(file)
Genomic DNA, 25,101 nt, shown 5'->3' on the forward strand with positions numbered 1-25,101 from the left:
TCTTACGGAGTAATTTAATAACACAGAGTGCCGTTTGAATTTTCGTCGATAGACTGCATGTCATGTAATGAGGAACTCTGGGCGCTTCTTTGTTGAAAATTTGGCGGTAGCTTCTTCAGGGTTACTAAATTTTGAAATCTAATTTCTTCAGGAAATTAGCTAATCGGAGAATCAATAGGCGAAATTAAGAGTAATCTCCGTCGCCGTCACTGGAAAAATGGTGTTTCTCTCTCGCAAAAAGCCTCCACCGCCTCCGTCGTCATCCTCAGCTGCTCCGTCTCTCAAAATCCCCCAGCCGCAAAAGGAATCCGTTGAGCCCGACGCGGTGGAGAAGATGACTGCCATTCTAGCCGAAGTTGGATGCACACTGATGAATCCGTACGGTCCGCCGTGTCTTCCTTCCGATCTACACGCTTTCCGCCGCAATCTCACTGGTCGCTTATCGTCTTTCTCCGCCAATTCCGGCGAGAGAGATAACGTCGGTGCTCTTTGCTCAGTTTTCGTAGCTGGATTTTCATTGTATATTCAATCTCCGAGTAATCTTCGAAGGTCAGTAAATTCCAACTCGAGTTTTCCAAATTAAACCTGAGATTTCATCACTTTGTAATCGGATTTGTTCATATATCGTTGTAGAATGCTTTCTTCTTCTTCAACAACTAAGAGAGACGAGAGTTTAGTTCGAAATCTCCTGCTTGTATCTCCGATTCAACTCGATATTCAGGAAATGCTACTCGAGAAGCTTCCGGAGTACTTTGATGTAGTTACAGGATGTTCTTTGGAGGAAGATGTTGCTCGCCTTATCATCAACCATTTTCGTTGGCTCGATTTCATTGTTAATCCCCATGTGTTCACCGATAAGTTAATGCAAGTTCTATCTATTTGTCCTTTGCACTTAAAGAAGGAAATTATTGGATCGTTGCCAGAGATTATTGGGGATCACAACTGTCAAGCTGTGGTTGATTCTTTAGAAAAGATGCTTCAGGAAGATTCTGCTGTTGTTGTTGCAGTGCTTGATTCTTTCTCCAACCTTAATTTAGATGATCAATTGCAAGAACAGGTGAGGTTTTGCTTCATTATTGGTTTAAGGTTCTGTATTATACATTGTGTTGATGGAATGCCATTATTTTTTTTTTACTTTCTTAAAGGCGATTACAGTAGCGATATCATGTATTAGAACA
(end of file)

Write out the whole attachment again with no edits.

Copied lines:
Genomic DNA, 25,101 nt, shown 5'->3' on the forward strand with positions numbered 1-25,101 from the left:
TCTTACGGAGTAATTTAATAACACAGAGTGCCGTTTGAATTTTCGTCGATAGACTGCATGTCATGTAATGAGGAACTCTGGGCGCTTCTTTGTTGAAAATTTGGCGGTAGCTTCTTCAGGGTTACTAAATTTTGAAATCTAATTTCTTCAGGAAATTAGCTAATCGGAGAATCAATAGGCGAAATTAAGAGTAATCTCCGTCGCCGTCACTGGAAAAATGGTGTTTCTCTCTCGCAAAAAGCCTCCACCGCCTCCGTCGTCATCCTCAGCTGCTCCGTCTCTCAAAATCCCCCAGCCGCAAAAGGAATCCGTTGAGCCCGACGCGGTGGAGAAGATGACTGCCATTCTAGCCGAAGTTGGATGCACACTGATGAATCCGTACGGTCCGCCGTGTCTTCCTTCCGATCTACACGCTTTCCGCCGCAATCTCACTGGTCGCTTATCGTCTTTCTCCGCCAATTCCGGCGAGAGAGATAACGTCGGTGCTCTTTGCTCAGTTTTCGTAGCTGGATTTTCATTGTATATTCAATCTCCGAGTAATCTTCGAAGGTCAGTAAATTCCAACTCGAGTTTTCCAAATTAAACCTGAGATTTCATCACTTTGTAATCGGATTTGTTCATATATCGTTGTAGAATGCTTTCTTCTTCTTCAACAACTAAGAGAGACGAGAGTTTAGTTCGAAATCTCCTGCTTGTATCTCCGATTCAACTCGATATTCAGGAAATGCTACTCGAGAAGCTTCCGGAGTACTTTGATGTAGTTACAGGATGTTCTTTGGAGGAAGATGTTGCTCGCCTTATCATCAACCATTTTCGTTGGCTCGATTTCATTGTTAATCCCCATGTGTTCACCGATAAGTTAATGCAAGTTCTATCTATTTGTCCTTTGCACTTAAAGAAGGAAATTATTGGATCGTTGCCAGAGATTATTGGGGATCACAACTGTCAAGCTGTGGTTGATTCTTTAGAAAAGATGCTTCAGGAAGATTCTGCTGTTGTTGTTGCAGTGCTTGATTCTTTCTCCAACCTTAATTTAGATGATCAATTGCAAGAACAGGTGAGGTTTTGCTTCATTATTGGTTTAAGGTTCTGTATTATACATTGTGTTGATGGAATGCCATTATTTTTTTTTTACTTTCTTAAAGGCGATTACAGTAGCGATATCATGTATTAGAACA